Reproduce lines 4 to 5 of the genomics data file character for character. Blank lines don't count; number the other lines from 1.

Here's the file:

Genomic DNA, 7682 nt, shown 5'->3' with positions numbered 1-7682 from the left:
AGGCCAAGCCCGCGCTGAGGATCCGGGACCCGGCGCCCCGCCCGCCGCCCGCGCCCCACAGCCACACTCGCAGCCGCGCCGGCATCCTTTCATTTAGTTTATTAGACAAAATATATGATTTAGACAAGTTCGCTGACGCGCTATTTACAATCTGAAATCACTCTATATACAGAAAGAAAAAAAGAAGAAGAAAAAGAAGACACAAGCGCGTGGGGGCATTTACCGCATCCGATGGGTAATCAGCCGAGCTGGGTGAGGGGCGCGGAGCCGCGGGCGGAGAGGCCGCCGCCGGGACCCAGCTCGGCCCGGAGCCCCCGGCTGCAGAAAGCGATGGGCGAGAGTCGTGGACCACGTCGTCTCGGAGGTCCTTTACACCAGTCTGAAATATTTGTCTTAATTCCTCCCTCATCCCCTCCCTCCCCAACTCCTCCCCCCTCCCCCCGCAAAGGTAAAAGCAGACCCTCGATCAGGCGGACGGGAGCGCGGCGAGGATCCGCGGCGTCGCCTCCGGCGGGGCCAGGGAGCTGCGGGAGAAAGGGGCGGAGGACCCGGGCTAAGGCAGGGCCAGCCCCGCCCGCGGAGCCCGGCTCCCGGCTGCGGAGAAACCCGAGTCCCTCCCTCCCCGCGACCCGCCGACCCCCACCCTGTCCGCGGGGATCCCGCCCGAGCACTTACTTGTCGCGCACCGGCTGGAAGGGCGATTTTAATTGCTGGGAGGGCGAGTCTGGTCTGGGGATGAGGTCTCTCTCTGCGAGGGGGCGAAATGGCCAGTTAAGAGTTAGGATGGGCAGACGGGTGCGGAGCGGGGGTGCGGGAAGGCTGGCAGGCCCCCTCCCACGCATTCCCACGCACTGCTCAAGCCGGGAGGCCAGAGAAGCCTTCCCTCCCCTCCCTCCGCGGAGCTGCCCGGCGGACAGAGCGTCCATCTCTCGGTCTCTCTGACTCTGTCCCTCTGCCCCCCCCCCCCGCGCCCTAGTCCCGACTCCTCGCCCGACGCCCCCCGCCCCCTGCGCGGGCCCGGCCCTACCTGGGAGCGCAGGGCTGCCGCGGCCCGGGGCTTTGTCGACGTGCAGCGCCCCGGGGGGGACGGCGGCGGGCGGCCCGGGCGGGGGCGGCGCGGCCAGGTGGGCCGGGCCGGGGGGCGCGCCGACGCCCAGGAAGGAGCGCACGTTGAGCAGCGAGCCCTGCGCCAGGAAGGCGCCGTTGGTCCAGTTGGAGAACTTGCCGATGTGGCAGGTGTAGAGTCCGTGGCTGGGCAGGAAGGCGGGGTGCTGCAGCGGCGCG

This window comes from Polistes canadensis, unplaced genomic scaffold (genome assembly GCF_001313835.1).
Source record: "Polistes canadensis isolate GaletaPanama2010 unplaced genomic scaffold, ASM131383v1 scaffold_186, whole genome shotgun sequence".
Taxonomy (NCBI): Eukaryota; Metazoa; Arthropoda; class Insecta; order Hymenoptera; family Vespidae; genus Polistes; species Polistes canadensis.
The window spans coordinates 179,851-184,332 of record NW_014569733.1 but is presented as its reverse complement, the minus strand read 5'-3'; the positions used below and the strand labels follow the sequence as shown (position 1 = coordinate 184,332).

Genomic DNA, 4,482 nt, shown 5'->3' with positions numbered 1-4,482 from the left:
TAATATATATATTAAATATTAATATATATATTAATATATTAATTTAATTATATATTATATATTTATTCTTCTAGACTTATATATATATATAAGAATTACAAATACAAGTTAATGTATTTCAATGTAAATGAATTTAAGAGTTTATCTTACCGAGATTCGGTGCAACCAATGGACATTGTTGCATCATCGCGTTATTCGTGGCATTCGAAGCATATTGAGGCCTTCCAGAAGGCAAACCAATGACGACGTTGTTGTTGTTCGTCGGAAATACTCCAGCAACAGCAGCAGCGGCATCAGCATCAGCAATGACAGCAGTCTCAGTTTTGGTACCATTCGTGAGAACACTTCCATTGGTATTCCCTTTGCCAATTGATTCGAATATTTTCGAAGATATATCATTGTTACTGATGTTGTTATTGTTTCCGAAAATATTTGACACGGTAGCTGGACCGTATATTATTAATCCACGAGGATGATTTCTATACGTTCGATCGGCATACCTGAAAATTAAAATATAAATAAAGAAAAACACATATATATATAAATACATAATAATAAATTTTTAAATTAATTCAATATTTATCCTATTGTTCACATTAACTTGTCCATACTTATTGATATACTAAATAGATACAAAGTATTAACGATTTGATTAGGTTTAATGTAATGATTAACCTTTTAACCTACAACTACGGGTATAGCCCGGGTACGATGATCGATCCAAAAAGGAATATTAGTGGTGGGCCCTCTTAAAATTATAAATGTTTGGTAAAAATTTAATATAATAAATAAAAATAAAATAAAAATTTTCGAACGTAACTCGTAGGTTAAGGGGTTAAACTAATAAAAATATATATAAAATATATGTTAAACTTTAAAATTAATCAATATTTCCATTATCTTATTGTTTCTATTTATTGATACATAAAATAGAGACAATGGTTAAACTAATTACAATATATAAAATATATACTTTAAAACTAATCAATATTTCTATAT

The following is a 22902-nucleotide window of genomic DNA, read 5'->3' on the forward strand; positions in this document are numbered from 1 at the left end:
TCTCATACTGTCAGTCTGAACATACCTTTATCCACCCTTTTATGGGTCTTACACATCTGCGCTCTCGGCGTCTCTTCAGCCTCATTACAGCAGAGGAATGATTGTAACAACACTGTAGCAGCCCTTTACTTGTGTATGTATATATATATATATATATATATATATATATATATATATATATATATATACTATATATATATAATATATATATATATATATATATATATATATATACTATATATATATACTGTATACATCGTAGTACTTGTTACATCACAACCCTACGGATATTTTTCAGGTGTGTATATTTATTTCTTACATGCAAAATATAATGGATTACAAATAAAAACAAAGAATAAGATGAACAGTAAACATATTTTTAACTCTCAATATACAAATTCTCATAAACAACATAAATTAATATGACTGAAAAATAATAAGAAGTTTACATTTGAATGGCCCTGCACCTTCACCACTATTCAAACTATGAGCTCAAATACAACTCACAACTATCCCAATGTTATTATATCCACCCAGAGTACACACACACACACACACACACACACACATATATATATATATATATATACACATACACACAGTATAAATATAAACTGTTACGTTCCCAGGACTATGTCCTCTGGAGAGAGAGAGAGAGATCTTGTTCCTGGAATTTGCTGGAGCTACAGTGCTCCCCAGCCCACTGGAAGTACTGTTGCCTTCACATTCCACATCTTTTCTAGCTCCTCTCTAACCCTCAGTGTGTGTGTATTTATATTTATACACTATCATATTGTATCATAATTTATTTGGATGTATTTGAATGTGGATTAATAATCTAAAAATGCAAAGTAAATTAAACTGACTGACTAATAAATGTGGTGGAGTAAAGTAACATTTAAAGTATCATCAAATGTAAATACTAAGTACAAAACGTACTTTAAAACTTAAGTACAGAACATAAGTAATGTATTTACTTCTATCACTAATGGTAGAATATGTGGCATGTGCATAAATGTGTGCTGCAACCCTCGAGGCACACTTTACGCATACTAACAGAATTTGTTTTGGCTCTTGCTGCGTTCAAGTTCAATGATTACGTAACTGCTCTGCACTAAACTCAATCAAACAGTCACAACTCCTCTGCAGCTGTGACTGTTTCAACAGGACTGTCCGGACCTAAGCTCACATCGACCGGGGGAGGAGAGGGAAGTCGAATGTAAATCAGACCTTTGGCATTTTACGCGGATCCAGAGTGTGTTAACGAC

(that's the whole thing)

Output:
Source record: "Polistes canadensis isolate GaletaPanama2010 unplaced genomic scaffold, ASM131383v1 scaffold_186, whole genome shotgun sequence".
Taxonomy (NCBI): Eukaryota; Metazoa; Arthropoda; class Insecta; order Hymenoptera; family Vespidae; genus Polistes; species Polistes canadensis.